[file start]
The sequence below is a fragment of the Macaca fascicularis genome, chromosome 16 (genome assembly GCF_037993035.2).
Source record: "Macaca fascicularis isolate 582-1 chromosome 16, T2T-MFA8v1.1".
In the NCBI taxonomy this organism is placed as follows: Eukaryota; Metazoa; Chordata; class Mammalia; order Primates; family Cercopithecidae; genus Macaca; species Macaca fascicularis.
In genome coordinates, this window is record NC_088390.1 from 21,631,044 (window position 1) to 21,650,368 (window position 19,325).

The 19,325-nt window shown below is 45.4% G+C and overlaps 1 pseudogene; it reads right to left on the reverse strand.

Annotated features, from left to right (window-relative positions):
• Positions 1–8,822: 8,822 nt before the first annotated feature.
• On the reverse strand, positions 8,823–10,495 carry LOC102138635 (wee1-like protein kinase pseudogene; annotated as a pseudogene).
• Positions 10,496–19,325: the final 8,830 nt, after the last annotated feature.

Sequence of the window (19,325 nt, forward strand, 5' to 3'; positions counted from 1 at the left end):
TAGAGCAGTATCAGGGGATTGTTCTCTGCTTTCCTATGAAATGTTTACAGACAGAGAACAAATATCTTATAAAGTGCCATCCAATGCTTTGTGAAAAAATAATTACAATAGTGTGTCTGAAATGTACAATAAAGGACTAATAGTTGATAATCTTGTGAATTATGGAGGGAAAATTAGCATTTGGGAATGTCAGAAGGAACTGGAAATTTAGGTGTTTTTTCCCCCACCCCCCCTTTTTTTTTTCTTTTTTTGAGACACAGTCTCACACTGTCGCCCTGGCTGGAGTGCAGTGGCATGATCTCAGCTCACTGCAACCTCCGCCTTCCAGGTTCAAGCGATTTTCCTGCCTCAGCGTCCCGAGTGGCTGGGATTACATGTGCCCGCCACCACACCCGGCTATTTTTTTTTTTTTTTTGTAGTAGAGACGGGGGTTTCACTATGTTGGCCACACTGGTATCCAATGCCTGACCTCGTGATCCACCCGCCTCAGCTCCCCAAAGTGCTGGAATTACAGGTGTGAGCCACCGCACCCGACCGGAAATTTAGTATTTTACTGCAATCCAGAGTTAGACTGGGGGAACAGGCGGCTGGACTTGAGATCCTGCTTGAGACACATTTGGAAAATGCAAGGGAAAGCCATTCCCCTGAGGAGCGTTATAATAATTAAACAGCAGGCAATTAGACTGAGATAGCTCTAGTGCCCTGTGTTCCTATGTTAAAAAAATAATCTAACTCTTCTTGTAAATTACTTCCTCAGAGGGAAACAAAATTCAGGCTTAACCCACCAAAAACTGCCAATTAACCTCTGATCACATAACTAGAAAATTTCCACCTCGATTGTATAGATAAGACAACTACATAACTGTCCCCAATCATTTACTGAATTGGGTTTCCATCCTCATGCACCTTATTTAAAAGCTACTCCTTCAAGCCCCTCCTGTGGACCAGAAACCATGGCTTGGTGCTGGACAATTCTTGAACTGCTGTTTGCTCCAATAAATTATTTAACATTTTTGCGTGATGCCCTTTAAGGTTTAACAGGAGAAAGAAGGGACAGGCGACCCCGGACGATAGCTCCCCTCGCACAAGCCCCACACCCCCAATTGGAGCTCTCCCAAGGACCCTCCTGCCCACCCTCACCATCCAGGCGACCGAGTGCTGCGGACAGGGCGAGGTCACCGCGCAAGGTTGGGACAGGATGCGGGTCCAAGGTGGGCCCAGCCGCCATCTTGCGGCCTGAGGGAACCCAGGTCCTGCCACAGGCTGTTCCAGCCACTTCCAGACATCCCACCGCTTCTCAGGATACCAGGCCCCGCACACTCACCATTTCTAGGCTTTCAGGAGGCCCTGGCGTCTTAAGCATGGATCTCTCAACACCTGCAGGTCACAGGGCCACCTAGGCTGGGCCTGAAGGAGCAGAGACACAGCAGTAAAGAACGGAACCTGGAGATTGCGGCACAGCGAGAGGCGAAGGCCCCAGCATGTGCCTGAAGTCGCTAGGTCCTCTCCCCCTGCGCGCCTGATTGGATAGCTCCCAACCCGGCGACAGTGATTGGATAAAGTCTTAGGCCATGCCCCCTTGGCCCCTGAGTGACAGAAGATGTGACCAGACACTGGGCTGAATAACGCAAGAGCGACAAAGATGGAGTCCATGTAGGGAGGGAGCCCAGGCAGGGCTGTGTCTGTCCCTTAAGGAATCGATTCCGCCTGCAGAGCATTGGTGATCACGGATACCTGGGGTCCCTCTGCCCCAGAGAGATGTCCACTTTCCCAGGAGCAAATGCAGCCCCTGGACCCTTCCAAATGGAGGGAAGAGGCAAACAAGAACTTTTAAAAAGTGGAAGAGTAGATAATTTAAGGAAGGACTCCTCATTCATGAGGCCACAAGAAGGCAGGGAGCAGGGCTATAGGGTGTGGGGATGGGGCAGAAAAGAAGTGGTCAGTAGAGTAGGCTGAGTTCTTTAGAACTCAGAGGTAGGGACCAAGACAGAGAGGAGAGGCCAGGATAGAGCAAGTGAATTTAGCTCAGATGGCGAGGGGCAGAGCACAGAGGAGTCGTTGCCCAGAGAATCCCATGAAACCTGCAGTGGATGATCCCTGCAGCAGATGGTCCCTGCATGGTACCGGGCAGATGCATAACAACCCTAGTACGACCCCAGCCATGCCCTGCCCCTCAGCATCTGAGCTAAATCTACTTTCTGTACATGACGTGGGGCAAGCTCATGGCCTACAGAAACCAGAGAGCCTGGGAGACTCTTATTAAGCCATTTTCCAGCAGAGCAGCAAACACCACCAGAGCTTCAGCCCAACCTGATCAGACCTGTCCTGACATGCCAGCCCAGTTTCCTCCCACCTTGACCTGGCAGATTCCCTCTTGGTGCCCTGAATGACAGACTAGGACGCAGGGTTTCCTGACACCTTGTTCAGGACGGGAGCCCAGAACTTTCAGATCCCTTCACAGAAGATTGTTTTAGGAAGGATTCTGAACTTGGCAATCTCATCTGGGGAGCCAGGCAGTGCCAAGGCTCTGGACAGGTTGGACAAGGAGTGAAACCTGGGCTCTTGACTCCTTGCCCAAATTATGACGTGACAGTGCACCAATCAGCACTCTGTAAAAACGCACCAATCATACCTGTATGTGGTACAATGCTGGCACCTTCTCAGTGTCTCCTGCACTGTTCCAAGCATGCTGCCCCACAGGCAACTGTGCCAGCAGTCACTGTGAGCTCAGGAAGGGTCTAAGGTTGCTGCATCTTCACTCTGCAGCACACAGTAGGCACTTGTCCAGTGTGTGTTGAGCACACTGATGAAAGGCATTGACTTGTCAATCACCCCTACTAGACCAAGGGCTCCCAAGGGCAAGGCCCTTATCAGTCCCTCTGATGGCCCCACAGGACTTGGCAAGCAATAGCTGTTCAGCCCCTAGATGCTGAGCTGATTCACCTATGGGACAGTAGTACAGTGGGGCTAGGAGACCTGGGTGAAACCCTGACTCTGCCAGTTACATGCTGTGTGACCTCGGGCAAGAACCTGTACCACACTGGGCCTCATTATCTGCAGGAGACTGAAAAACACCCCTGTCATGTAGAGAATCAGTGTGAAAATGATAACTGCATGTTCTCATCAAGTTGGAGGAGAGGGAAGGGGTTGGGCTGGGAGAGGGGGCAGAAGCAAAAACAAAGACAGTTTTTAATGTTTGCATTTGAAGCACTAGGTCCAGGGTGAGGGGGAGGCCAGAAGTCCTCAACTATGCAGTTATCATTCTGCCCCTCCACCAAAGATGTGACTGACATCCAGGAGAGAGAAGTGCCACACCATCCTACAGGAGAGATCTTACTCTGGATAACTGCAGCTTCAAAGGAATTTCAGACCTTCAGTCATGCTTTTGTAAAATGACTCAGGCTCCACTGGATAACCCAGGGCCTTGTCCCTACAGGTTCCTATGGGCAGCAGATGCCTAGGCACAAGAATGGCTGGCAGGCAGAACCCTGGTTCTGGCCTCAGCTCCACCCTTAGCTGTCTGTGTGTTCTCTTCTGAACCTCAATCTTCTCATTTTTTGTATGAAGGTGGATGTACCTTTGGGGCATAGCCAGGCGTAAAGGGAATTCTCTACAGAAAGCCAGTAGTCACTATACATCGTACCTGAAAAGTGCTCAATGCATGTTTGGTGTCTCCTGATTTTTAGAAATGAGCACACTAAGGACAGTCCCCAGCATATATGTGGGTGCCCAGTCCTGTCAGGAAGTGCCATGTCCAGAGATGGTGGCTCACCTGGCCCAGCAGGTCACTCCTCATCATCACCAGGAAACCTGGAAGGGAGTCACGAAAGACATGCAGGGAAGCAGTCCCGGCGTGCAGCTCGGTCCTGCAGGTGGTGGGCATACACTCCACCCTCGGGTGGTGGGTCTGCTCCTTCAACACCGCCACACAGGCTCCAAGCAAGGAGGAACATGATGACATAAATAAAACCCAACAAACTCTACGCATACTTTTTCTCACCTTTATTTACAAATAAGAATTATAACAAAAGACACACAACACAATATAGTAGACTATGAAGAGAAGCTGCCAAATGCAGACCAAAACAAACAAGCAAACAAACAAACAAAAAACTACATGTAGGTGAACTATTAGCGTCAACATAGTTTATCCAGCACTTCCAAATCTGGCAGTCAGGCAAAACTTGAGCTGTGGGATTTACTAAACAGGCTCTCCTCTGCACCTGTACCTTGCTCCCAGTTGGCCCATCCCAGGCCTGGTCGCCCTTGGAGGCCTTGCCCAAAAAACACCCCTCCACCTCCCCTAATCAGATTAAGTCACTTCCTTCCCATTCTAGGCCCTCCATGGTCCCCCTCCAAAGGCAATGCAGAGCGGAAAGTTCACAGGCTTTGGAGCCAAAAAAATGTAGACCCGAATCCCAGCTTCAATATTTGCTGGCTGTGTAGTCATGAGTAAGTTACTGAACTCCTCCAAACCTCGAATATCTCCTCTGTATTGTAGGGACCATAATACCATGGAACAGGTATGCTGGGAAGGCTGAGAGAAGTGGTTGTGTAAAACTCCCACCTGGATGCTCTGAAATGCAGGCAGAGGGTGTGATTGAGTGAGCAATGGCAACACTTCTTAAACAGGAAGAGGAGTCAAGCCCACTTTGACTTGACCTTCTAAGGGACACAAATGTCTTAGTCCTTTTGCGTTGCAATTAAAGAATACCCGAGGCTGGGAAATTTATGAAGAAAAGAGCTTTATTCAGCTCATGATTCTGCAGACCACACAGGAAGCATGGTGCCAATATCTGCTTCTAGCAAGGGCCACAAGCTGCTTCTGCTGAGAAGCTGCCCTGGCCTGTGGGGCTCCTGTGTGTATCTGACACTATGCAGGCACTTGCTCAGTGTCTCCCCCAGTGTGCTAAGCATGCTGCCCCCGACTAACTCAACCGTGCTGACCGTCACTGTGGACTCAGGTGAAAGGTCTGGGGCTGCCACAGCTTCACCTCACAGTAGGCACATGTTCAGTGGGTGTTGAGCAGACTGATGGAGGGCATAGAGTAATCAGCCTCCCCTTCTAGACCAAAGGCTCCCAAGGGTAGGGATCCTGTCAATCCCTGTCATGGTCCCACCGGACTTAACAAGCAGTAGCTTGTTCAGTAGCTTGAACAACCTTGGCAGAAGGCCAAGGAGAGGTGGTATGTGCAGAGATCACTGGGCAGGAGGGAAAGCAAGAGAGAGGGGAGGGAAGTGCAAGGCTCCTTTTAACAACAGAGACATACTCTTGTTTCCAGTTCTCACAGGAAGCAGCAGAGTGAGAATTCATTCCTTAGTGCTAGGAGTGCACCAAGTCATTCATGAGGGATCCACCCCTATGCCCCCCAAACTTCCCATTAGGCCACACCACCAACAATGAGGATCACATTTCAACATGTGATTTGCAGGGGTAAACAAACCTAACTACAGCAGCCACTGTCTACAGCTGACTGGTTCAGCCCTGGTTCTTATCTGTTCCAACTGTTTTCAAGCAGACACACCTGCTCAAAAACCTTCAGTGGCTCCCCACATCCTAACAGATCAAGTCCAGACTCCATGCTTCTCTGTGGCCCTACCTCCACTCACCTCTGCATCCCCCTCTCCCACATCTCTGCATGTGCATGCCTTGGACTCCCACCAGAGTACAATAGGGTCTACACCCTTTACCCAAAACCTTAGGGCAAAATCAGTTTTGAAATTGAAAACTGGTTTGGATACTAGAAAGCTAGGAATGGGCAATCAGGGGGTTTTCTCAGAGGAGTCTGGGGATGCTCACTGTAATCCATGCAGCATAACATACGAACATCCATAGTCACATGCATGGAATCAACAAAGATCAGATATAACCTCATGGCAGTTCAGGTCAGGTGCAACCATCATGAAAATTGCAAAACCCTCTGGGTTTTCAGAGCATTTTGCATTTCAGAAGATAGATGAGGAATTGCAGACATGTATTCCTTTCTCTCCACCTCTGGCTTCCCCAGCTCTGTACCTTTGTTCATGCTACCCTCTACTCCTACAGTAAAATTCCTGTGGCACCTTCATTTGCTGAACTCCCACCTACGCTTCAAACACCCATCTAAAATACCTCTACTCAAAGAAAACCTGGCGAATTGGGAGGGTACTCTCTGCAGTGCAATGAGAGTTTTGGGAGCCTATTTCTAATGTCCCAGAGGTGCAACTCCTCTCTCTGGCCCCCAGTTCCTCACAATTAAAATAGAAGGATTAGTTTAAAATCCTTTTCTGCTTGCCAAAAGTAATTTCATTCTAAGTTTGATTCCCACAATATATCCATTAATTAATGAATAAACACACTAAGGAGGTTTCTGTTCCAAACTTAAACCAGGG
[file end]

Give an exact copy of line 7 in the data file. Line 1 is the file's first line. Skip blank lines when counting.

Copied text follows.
• Positions 1–8,822: 8,822 nt before the first annotated feature.